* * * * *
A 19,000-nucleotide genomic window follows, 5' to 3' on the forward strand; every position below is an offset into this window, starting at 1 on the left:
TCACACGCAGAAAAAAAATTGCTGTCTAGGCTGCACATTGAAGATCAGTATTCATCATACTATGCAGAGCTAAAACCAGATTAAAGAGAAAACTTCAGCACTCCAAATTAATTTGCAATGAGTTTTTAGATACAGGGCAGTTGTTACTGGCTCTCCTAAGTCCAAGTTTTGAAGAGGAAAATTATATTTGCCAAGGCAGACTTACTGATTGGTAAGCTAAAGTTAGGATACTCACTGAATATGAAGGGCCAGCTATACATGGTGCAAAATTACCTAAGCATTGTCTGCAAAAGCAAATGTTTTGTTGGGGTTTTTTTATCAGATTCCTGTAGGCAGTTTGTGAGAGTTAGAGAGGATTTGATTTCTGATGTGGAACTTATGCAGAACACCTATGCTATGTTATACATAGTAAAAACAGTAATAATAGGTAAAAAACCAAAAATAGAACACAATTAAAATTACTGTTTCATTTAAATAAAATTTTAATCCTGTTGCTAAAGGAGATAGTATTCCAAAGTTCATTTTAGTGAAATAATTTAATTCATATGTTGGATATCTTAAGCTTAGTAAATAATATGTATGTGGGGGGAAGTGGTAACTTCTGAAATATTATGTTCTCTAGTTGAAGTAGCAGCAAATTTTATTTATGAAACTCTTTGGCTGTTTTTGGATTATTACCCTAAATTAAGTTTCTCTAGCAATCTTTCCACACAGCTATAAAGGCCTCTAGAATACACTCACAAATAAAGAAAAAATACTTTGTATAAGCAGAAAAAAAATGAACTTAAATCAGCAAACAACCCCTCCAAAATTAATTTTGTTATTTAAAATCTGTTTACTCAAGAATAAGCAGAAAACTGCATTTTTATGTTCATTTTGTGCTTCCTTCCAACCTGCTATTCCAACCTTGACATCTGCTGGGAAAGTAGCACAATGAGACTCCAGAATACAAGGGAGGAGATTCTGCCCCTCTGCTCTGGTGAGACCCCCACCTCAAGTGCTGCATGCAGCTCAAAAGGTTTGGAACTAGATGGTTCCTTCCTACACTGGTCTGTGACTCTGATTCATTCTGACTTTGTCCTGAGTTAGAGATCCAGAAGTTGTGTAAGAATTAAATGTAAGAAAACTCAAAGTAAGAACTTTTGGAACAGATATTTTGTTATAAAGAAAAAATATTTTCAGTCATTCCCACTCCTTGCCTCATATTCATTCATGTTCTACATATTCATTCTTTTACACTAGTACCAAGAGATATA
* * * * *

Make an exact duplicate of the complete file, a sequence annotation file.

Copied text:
A 19,000-nucleotide genomic window follows, 5' to 3' on the forward strand; every position below is an offset into this window, starting at 1 on the left:
TCACACGCAGAAAAAAAATTGCTGTCTAGGCTGCACATTGAAGATCAGTATTCATCATACTATGCAGAGCTAAAACCAGATTAAAGAGAAAACTTCAGCACTCCAAATTAATTTGCAATGAGTTTTTAGATACAGGGCAGTTGTTACTGGCTCTCCTAAGTCCAAGTTTTGAAGAGGAAAATTATATTTGCCAAGGCAGACTTACTGATTGGTAAGCTAAAGTTAGGATACTCACTGAATATGAAGGGCCAGCTATACATGGTGCAAAATTACCTAAGCATTGTCTGCAAAAGCAAATGTTTTGTTGGGGTTTTTTTATCAGATTCCTGTAGGCAGTTTGTGAGAGTTAGAGAGGATTTGATTTCTGATGTGGAACTTATGCAGAACACCTATGCTATGTTATACATAGTAAAAACAGTAATAATAGGTAAAAAACCAAAAATAGAACACAATTAAAATTACTGTTTCATTTAAATAAAATTTTAATCCTGTTGCTAAAGGAGATAGTATTCCAAAGTTCATTTTAGTGAAATAATTTAATTCATATGTTGGATATCTTAAGCTTAGTAAATAATATGTATGTGGGGGGAAGTGGTAACTTCTGAAATATTATGTTCTCTAGTTGAAGTAGCAGCAAATTTTATTTATGAAACTCTTTGGCTGTTTTTGGATTATTACCCTAAATTAAGTTTCTCTAGCAATCTTTCCACACAGCTATAAAGGCCTCTAGAATACACTCACAAATAAAGAAAAAATACTTTGTATAAGCAGAAAAAAAATGAACTTAAATCAGCAAACAACCCCTCCAAAATTAATTTTGTTATTTAAAATCTGTTTACTCAAGAATAAGCAGAAAACTGCATTTTTATGTTCATTTTGTGCTTCCTTCCAACCTGCTATTCCAACCTTGACATCTGCTGGGAAAGTAGCACAATGAGACTCCAGAATACAAGGGAGGAGATTCTGCCCCTCTGCTCTGGTGAGACCCCCACCTCAAGTGCTGCATGCAGCTCAAAAGGTTTGGAACTAGATGGTTCCTTCCTACACTGGTCTGTGACTCTGATTCATTCTGACTTTGTCCTGAGTTAGAGATCCAGAAGTTGTGTAAGAATTAAATGTAAGAAAACTCAAAGTAAGAACTTTTGGAACAGATATTTTGTTATAAAGAAAAAATATTTTCAGTCATTCCCACTCCTTGCCTCATATTCATTCATGTTCTACATATTCATTCTTTTACACTAGTACCAAGAGATATA